SACRAMENTO, June 20 -- The Senate Health Committee today voted to pass AB 110, authored by Assembly Member John Laird (D-Santa Cruz), which would allow state HIV prevention funds to be used to purchase syringes for syringe exchange programs. Advocates praised legislators for acting on evidence rather than politics in supporting the bill.
Assembly Member Laird said, "Clean syringe exchange programs are an essential part of locally-focused efforts to reduce the transmission of HIV and other blood-borne diseases. This bill clarifies state support for local programs that save lives and protect our communities."
Nikos Leverenz, Director of the Drug Policy Alliance's Sacramento Capitol Office, said, "Evidence shows that expanded access to sterile syringes is essential to reducing the transmission of HIV, hepatitis and other blood-borne diseases. AB 110, which provides state and local governments with the necessary flexibility to respond to serious health risks, will help protect thousands of people from HIV and hepatitis--all without appropriating any additional funding."
Sharing used syringes is directly linked to 20% of all reported AIDS cases in California. Over 26,000 state residents have been infected with HIV since 1981 as a direct result of needle sharing. Studies demonstrate that broader access to syringes can reduce new HIV infections among injection drug users by as much as one half, without increasing rates of drug use or crime. The bill voted on today would strengthen the preventive benefits of syringe access not only to Californians who use drugs, but to their sexual partners and children as well.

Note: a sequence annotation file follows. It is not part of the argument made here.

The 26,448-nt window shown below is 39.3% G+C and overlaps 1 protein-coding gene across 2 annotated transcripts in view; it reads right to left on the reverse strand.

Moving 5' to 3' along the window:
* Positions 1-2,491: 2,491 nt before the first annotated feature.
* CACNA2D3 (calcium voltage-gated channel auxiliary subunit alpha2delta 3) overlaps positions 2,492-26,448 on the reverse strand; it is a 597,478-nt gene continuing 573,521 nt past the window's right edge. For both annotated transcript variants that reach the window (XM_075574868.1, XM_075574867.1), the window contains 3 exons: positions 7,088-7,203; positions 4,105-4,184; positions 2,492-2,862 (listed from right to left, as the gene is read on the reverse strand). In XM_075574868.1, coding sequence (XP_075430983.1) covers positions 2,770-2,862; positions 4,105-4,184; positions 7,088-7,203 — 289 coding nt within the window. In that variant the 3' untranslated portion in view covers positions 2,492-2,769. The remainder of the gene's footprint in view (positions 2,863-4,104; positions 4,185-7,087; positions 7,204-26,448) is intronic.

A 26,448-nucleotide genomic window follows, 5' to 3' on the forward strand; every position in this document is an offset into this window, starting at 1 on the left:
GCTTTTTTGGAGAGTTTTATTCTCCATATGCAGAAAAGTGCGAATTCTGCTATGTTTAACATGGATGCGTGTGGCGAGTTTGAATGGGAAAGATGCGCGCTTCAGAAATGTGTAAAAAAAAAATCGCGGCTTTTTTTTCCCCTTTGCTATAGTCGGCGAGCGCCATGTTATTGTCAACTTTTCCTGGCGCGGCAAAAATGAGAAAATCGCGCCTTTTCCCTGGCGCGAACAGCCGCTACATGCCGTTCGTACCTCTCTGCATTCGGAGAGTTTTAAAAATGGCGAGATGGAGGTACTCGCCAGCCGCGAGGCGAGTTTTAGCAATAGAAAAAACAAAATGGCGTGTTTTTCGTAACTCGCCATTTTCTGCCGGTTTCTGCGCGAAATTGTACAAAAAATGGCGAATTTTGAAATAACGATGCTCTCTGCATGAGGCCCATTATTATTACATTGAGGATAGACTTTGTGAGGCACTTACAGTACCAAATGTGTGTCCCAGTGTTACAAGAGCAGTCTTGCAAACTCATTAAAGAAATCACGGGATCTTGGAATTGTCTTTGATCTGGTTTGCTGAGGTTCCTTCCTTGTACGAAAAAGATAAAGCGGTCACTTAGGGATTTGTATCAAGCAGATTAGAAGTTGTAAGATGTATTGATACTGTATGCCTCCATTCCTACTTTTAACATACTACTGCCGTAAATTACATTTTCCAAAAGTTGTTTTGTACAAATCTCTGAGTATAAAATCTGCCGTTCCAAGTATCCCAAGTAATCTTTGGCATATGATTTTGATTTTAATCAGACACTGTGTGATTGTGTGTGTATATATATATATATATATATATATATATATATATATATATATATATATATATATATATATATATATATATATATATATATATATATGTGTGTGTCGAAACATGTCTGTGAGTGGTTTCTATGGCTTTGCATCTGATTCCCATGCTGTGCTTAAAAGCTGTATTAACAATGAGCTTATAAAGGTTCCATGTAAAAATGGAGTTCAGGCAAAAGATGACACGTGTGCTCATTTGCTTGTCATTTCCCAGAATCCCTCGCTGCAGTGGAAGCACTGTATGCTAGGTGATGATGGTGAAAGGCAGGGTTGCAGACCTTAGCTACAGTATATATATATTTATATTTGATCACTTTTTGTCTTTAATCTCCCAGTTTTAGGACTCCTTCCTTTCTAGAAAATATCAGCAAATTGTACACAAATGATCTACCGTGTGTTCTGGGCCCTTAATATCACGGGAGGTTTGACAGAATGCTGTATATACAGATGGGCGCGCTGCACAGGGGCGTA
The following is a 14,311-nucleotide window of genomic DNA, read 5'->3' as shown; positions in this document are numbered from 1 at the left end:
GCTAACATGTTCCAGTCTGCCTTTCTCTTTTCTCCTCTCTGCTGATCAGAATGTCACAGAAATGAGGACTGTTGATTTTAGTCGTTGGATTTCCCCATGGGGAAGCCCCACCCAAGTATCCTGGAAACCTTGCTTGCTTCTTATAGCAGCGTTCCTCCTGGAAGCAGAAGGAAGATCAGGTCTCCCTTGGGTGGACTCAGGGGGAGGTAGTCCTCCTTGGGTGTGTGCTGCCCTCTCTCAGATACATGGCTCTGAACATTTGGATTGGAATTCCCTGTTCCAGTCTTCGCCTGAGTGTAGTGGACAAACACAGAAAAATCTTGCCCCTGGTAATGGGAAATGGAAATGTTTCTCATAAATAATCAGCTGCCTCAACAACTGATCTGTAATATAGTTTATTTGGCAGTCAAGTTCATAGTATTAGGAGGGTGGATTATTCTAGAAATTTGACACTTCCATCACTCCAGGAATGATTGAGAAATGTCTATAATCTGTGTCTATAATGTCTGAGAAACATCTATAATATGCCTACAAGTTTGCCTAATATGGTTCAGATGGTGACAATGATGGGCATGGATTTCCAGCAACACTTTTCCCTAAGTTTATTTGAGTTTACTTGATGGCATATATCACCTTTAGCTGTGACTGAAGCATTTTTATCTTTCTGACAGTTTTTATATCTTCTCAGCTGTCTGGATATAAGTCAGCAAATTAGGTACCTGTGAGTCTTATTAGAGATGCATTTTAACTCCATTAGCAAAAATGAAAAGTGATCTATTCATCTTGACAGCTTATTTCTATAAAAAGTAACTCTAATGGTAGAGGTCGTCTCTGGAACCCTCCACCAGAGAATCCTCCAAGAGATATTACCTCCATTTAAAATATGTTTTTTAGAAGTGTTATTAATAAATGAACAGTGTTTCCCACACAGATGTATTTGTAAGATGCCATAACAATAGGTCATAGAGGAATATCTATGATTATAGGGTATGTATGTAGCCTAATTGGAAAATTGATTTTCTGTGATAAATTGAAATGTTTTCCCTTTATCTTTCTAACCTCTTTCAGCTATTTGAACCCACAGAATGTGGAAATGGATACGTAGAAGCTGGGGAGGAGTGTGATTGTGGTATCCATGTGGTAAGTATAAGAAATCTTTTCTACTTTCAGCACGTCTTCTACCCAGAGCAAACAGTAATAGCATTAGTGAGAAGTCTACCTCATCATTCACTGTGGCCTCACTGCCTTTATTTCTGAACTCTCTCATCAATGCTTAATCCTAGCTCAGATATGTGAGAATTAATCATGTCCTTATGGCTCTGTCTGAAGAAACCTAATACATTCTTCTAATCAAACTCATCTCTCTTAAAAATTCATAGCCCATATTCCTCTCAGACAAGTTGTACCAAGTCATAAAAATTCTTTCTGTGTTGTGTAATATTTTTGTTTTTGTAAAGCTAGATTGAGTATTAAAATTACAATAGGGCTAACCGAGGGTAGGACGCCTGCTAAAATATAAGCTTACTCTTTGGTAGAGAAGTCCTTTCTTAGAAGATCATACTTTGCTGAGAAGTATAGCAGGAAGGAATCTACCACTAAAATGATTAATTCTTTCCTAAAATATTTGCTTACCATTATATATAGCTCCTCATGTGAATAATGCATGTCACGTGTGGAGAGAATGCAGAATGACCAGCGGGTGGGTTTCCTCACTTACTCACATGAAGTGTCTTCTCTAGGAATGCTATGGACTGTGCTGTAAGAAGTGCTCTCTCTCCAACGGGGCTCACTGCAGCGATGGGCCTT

Dana Van Gorder, Director of State & Local Policy for the San Francisco AIDS Foundation, said, "San Francisco has virtually eliminated pediatric AIDS cases because of syringe exchange. Currently, state prevention dollars can be used to pay all of the costs of exchange programs except the cost that actually saves lives -- that of the syringe itself. AB 110 would correct that nonsensical problem."
Endorsed by the federal Centers for Disease Control and Prevention and numerous medical and scientific experts, syringe exchange programs are proven to be a cost-effective means of suppressing the spread of HIV, hepatitis C and other potentially deadly diseases--without contributing to increases in drug use, drug injection or crime. Syringes are cheap compared to HIV treatment, which can cost as much as $34,000 a year per person.
Furthermore, these programs provide an entry point to drug treatment and medical care for those currently injecting drugs or seeking to recover from addiction.
For more information on the importance of access to sterile syringes, visit: http://www.drugpolicy.org/reducingharm/needleexchan/